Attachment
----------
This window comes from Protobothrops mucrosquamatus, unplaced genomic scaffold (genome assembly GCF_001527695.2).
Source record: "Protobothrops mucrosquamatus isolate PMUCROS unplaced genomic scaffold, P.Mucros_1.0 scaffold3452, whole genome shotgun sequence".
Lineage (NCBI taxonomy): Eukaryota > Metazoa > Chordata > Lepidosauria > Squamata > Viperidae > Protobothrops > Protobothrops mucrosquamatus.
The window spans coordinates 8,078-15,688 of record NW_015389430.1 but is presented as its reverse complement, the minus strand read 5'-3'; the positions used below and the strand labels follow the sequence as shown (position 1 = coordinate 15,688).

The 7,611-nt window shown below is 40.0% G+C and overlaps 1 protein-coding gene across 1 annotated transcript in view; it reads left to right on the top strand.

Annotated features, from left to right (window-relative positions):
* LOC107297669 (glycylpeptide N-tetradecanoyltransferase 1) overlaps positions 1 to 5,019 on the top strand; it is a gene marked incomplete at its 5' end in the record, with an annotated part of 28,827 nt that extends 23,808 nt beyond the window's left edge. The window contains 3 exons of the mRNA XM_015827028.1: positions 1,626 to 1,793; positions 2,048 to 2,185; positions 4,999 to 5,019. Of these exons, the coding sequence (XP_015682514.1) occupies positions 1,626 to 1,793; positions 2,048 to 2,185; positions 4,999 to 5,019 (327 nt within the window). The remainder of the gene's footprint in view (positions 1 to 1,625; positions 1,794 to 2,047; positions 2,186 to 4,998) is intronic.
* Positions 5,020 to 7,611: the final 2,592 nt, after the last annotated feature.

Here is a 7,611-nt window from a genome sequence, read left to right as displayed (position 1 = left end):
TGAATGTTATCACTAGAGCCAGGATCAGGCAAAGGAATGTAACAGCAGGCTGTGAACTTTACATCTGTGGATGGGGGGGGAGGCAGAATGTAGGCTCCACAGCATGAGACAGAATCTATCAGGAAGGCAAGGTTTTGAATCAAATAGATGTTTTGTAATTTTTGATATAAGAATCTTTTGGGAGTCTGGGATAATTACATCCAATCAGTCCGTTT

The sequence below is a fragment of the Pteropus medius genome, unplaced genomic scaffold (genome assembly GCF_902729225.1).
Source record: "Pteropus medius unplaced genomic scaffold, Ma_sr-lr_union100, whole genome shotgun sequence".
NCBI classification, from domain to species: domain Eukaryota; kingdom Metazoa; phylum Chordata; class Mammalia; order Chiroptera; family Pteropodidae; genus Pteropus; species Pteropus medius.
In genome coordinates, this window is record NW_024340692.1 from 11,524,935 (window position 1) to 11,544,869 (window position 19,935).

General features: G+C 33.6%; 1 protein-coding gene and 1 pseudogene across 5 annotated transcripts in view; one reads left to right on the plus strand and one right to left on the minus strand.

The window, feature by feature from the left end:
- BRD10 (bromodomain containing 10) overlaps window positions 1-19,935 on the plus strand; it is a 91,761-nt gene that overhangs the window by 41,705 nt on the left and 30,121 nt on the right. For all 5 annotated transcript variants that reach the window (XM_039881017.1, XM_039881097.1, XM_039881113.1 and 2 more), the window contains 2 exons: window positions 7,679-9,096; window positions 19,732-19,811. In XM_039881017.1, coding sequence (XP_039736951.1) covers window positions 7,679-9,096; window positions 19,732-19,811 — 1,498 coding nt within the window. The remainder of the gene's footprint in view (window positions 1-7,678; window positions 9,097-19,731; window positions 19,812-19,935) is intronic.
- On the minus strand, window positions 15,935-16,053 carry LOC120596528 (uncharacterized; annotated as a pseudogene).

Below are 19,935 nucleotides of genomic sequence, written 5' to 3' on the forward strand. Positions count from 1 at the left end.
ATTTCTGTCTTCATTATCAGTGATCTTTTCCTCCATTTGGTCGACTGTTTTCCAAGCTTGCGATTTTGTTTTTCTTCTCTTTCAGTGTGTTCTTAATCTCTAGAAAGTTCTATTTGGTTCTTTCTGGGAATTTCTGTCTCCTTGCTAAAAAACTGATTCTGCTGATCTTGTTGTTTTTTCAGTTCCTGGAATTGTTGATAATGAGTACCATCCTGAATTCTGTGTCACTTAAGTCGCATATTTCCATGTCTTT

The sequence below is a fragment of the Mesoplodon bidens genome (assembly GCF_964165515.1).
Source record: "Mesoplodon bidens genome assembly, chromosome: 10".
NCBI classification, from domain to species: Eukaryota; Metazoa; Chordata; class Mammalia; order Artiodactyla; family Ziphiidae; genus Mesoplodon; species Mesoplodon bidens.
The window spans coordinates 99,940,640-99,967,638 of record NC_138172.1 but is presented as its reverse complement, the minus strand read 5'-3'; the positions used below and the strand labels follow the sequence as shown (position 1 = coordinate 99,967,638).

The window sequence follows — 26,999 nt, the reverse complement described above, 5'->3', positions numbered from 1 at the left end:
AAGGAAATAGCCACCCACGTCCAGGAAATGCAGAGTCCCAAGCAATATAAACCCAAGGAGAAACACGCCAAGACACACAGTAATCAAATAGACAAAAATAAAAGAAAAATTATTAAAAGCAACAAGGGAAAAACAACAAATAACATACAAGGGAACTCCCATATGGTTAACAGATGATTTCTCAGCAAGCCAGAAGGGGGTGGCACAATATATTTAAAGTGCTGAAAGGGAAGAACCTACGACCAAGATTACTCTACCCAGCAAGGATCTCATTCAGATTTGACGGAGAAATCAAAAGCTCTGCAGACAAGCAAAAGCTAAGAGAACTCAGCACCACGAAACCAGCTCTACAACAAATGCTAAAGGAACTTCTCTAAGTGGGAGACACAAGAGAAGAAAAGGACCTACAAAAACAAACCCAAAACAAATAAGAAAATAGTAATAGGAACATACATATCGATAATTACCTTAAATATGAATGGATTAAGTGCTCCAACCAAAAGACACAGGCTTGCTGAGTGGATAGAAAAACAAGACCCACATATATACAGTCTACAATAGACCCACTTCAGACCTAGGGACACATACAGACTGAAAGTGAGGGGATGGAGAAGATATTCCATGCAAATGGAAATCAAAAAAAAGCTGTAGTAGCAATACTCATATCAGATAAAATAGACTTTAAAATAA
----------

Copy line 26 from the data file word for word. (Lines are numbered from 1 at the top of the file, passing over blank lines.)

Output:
AAGGAAATAGCCACCCACGTCCAGGAAATGCAGAGTCCCAAGCAATATAAACCCAAGGAGAAACACGCCAAGACACACAGTAATCAAATAGACAAAAATAAAAGAAAAATTATTAAAAGCAACAAGGGAAAAACAACAAATAACATACAAGGGAACTCCCATATGGTTAACAGATGATTTCTCAGCAAGCCAGAAGGGGGTGGCACAATATATTTAAAGTGCTGAAAGGGAAGAACCTACGACCAAGATTACTCTACCCAGCAAGGATCTCATTCAGATTTGACGGAGAAATCAAAAGCTCTGCAGACAAGCAAAAGCTAAGAGAACTCAGCACCACGAAACCAGCTCTACAACAAATGCTAAAGGAACTTCTCTAAGTGGGAGACACAAGAGAAGAAAAGGACCTACAAAAACAAACCCAAAACAAATAAGAAAATAGTAATAGGAACATACATATCGATAATTACCTTAAATATGAATGGATTAAGTGCTCCAACCAAAAGACACAGGCTTGCTGAGTGGATAGAAAAACAAGACCCACATATATACAGTCTACAATAGACCCACTTCAGACCTAGGGACACATACAGACTGAAAGTGAGGGGATGGAGAAGATATTCCATGCAAATGGAAATCAAAAAAAAGCTGTAGTAGCAATACTCATATCAGATAAAATAGACTTTAAAATAA